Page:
The reviews coming in of the new HBO mini-series, The Pacific, which starts on Sunday, are strong. In expectation of increased reader interest on the subject, Osprey is reissuing its 2005 publication, The Pacific War: From Pearl Harbor to Hiroshima, edited by Daniel Marston, in a handsome paperback edition (left).
Osprey is also offering War in the Pacific (right), a new slipcased assemblage of facsimile documents, maps, and memorabilia, by Richard Overy, with a foreword by the senior military advisor to the HBO series. Osprey refers to it as a coffee-table book, but it really is far more a product for hands-on learning and manipulation of removable ephemera, not likely to survive intact in library circulation, but fine in the classroom.
Zenith Press, in the meantime, offers its own coffee-table book, Islands of Hell: The U.S. Marines in the Western Pacific, 1944-1945, by Eric Hammel. In our forthcoming military studies book review roundup in the April 1 issue of LJ, you’ll see that our reviewer Edwin Burgess admires its "marvelous" combat pictures, captions, and maps. While he’s less enthusiastic about the text, he notes the book’s value for its images and its homage to the brave men who fought in the Pacific Theater.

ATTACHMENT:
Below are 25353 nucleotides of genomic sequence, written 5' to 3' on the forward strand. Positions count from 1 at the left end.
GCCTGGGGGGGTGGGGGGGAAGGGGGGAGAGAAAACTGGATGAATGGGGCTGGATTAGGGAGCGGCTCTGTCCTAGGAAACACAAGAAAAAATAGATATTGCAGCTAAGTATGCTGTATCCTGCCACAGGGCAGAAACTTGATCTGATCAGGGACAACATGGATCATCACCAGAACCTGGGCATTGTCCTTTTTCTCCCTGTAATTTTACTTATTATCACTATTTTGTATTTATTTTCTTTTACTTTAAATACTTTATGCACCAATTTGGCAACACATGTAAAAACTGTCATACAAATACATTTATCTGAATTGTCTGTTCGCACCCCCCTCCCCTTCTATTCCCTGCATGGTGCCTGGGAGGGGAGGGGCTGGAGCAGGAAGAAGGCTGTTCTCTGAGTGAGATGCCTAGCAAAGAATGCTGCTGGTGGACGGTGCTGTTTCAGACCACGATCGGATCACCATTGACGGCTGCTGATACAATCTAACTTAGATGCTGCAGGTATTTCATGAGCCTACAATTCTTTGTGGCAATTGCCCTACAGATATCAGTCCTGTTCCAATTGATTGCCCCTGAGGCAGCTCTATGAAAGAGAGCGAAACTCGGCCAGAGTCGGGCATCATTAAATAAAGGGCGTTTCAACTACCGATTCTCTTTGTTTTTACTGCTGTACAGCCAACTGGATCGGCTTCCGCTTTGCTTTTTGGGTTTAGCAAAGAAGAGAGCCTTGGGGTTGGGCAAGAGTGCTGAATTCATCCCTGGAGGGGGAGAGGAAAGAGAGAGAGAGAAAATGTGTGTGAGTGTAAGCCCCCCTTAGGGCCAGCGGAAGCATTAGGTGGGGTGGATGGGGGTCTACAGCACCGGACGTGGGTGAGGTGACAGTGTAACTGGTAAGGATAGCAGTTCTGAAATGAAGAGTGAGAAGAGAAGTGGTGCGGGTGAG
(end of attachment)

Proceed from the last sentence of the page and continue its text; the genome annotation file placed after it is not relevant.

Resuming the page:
This month, Newmarket Press has reissued A Glorious Way To Die: The Kamikaze Mission of the Battleship Yamato, by Russell Spurr, about that ship’s final, suicidal mission in the 1945 Pacific. Reviewing the book upon its initial publication in 1981, the Philadelphia Inquirer wrote, "If you wish to experience just how well the written word can outstrip television or the movies, try a chapter of Russell Spurr’s pulse-racing prose…." Can it outstrip the combined forces of HBO, DreamWorks, Spielberg and Hanks? We’ll see!